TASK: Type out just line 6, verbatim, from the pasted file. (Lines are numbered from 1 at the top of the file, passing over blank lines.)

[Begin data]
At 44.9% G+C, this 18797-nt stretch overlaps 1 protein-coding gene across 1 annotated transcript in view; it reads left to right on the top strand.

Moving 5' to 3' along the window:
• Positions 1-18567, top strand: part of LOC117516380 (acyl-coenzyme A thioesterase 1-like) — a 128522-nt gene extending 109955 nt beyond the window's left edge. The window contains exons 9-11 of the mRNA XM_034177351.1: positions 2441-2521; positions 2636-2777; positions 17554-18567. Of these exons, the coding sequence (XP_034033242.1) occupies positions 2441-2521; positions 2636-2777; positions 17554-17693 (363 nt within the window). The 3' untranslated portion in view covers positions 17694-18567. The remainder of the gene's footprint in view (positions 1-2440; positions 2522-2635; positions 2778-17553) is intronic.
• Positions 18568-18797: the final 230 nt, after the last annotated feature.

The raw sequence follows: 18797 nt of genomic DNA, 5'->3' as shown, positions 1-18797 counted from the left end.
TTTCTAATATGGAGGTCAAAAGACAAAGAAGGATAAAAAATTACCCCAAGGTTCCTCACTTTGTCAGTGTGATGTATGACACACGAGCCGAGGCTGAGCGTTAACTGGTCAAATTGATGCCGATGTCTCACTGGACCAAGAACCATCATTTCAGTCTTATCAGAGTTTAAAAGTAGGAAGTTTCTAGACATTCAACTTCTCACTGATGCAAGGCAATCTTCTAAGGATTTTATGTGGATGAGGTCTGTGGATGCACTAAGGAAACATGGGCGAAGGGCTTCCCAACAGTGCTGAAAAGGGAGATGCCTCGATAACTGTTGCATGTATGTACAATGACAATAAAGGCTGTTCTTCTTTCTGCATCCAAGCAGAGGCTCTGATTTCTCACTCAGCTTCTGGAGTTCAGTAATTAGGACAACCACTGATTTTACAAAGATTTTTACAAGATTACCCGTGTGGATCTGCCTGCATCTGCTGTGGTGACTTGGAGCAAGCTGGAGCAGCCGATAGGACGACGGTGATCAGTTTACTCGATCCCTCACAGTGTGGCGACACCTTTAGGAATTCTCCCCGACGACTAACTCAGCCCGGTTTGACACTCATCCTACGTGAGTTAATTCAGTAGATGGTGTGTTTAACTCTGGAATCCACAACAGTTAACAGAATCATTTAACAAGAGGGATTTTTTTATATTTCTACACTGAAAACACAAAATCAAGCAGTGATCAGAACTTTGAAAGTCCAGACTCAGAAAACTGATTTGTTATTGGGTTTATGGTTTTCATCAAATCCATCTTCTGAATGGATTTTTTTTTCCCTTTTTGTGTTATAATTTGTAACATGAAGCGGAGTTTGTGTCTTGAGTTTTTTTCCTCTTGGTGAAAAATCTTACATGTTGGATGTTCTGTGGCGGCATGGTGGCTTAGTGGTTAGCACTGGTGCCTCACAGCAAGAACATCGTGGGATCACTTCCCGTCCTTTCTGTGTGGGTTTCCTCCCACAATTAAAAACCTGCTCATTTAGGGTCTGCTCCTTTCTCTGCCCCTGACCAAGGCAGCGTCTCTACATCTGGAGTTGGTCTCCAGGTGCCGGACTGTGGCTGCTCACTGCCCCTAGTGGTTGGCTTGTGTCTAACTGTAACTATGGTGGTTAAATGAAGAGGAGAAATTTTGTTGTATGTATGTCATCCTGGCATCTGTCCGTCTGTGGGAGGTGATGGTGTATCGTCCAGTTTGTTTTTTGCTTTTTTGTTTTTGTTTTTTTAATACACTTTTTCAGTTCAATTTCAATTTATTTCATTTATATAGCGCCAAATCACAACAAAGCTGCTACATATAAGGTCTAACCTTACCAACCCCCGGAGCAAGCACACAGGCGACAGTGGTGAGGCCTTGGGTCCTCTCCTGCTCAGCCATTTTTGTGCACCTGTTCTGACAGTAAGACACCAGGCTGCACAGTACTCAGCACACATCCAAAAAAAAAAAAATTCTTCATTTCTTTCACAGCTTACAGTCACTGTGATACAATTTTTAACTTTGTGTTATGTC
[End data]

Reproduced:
TTTCTAATATGGAGGTCAAAAGACAAAGAAGGATAAAAAATTACCCCAAGGTTCCTCACTTTGTCAGTGTGATGTATGACACACGAGCCGAGGCTGAGCGTTAACTGGTCAAATTGATGCCGATGTCTCACTGGACCAAGAACCATCATTTCAGTCTTATCAGAGTTTAAAAGTAGGAAGTTTCTAGACATTCAACTTCTCACTGATGCAAGGCAATCTTCTAAGGATTTTATGTGGATGAGGTCTGTGGATGCACTAAGGAAACATGGGCGAAGGGCTTCCCAACAGTGCTGAAAAGGGAGATGCCTCGATAACTGTTGCATGTATGTACAATGACAATAAAGGCTGTTCTTCTTTCTGCATCCAAGCAGAGGCTCTGATTTCTCACTCAGCTTCTGGAGTTCAGTAATTAGGACAACCACTGATTTTACAAAGATTTTTACAAGATTACCCGTGTGGATCTGCCTGCATCTGCTGTGGTGACTTGGAGCAAGCTGGAGCAGCCGATAGGACGACGGTGATCAGTTTACTCGATCCCTCACAGTGTGGCGACACCTTTAGGAATTCTCCCCGACGACTAACTCAGCCCGGTTTGACACTCATCCTACGTGAGTTAATTCAGTAGATGGTGTGTTTAACTCTGGAATCCACAACAGTTAACAGAATCATTTAACAAGAGGGATTTTTTTATATTTCTACACTGAAAACACAAAATCAAGCAGTGATCAGAACTTTGAAAGTCCAGACTCAGAAAACTGATTTGTTATTGGGTTTATGGTTTTCATCAAATCCATCTTCTGAATGGATTTTTTTTTCCCTTTTTGTGTTATAATTTGTAACATGAAGCGGAGTTTGTGTCTTGAGTTTTTTTCCTCTTGGTGAAAAATCTTACATGTTGGATGTTCTGTGGCGGCATGGTGGCTTAGTGGTTAGCACTGGTGCCTCACAGCAAGAACATCGTGGGATCACTTCCCGTCCTTTCTGTGTGGGTTTCCTCCCACAATTAAAAACCTGCTCATTTAGGGTCTGCTCCTTTCTCTGCCCCTGACCAAGGCAGCGTCTCTACATCTGGAGTTGGTCTCCAGGTGCCGGACTGTGGCTGCTCACTGCCCCTAGTGGTTGGCTTGTGTCTAACTGTAACTATGGTGGTTAAATGAAGAGGAGAAATTTTGTTGTATGTATGTCATCCTGGCATCTGTCCGTCTGTGGGAGGTGATGGTGTATCGTCCAGTTTGTTTTTTGCTTTTTTGTTTTTGTTTTTTTAATACACTTTTTCAGTTCAATTTCAATTTATTTCATTTATATAGCGCCAAATCACAACAAAGCTGCTACATATAAGGTCTAACCTTACCAACCCCCGGAGCAAGCACACAGGCGACAGTGGTGAGGCCTTGGGTCCTCTCCTGCTCAGCCATTTTTGTGCACCTGTTCTGACAGTAAGACACCAGGCTGCACAGTACTCAGCACACATCCAAAAAAAAAAAAATTCTTCATTTCTTTCACAGCTTACAGTCACTGTGATACAATTTTTAACTTTGTGTTATGTC